Former US security contractor Edward Snowden would not face the death penalty or be tortured and would have all the protections of the US civilian court system if he were sent home, the chief US prosecutor wrote in a letter to his Russian counterpart this week.
In the letter dated July 23 and released on Friday, US Attorney General Eric Holder wrote that he sought to dispel claims about what would happen to Snowden if Russia handed him over to face charges of illegally disclosing government secrets about surveillance programs.
Holder said in the letter addressed to his Russian counterpart that "the charges he faces do not carry that possibility, and the United States would not seek the death penalty even if Mr. Snowden were charged with additional, death penalty-eligible crimes."
Snowden, whom Washington wants to put on trial for disclosing details of massive US surveillance, has been marooned at Moscow's Sheremetyevo airport for more than a month.
He has asked Russia for asylum but his fate remains uncertain.
In the letter dated Tuesday, Holder stressed to Russian Justice Minister Alexander Konovalov that Snowden would not be tortured.
"If he returns to the United States, Mr. Snowden would promptly be brought before a civilian court convened under Article III of the United States Constitution and supervised by a United States District Judge."
Holder said Washington believes "these assurances eliminate these asserted grounds for Mr. Snowden's claim that he should be treated as a refugee or granted asylum, temporary or otherwise."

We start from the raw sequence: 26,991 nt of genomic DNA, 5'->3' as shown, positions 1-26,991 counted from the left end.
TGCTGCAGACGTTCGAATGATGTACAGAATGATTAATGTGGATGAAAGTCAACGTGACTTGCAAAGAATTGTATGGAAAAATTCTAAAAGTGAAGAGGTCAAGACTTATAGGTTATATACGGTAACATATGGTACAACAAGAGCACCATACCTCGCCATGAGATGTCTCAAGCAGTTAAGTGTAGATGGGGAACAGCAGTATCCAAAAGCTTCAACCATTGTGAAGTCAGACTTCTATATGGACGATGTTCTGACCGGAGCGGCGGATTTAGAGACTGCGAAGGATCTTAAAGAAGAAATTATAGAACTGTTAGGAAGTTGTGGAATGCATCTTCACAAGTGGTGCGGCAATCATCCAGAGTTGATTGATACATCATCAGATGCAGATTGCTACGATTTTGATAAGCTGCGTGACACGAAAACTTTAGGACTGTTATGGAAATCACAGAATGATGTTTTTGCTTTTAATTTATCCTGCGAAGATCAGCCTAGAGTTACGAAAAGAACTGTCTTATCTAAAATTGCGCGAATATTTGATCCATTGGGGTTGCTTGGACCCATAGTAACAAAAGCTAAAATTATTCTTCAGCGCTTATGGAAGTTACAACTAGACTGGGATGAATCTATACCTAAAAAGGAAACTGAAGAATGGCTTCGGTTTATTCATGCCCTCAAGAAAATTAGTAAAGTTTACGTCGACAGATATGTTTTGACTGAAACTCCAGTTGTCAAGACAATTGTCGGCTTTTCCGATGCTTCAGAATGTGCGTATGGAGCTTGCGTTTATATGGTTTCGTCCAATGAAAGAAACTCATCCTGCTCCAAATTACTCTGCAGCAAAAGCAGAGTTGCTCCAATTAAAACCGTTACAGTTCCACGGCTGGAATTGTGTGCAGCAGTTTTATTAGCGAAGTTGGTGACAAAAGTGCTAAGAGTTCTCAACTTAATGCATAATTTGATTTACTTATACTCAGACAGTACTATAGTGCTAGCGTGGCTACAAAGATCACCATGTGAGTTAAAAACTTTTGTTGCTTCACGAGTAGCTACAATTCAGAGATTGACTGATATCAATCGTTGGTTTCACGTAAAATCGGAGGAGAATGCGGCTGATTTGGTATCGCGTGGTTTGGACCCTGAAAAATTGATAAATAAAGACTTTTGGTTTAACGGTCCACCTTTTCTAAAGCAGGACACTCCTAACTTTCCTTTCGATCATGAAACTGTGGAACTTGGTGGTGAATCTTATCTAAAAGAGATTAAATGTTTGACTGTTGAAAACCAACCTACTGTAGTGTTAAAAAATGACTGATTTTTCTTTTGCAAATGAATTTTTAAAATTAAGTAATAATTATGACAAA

Holder also said that, despite news reports and Snowden's belief to the contrary, the 30-year-old is able to travel and eligible for a "limited validity passport."
"Despite the revocation of his passport on June 22, 2013, Mr. Snowden remains a US citizen," Holder wrote.
US sanctions for supporting Snowden would be counterproductive - Pushkov
The possible imposition of sanctions by the United States against Russia and other countries providing support to former CIA employee Edward Snowden would be counterproductive and fraught with retaliatory measures, says Russian State Duma international affairs committee head Alexei Pushkov.
"The adoption of such a policy may have a counterproductive effect and may provoke a response from these countries affected by this policy amendment," Pushkov told Interfax on Friday.
"It seems to me that prospects for such an amendment to be adopted are not very realistic," Pushkov said.
Snowden could spend up to six months in Sheremetyevo airport- official
Former employee of the US special services Edward Snowden could spend weeks, even months, in the transit area of Moscow's Sheremetyevo airport, Russia Federal Migration Service Public Chamber Chairman Vladimir Volokh told Interfax on Friday.
"He could stay in Sheremetyevo until his legal status is determined. The legislator has set the timeline of up to three months but the procedure could be extended for another three.
So he could be in the transit area for up to six months," Volokh said. Volokh is former Federal Migration Service deputy head.
Russia will not give Snowden to the US - Russian Presidential Spokesman
Moscow says security agency FSB is in talks with the FBI over Snowden. But whistleblower will not be extradited to the US, a Kremlin spokesman said, adding he is sure the fugitive NSA contractor will stop harming the US if granted asylum in Russia.
"Russia has never extradited anyone, and will not extradite,” said Vladimir Putin’s spokesman Dmitry Peskov.
"Russia has never extradited anyone, and will not extradite”
Russian President is not handling the case of the former CIA employee Edward Snowden, as "Snowden has not made any request that is subject to consideration by the head of the state,” added Peskov.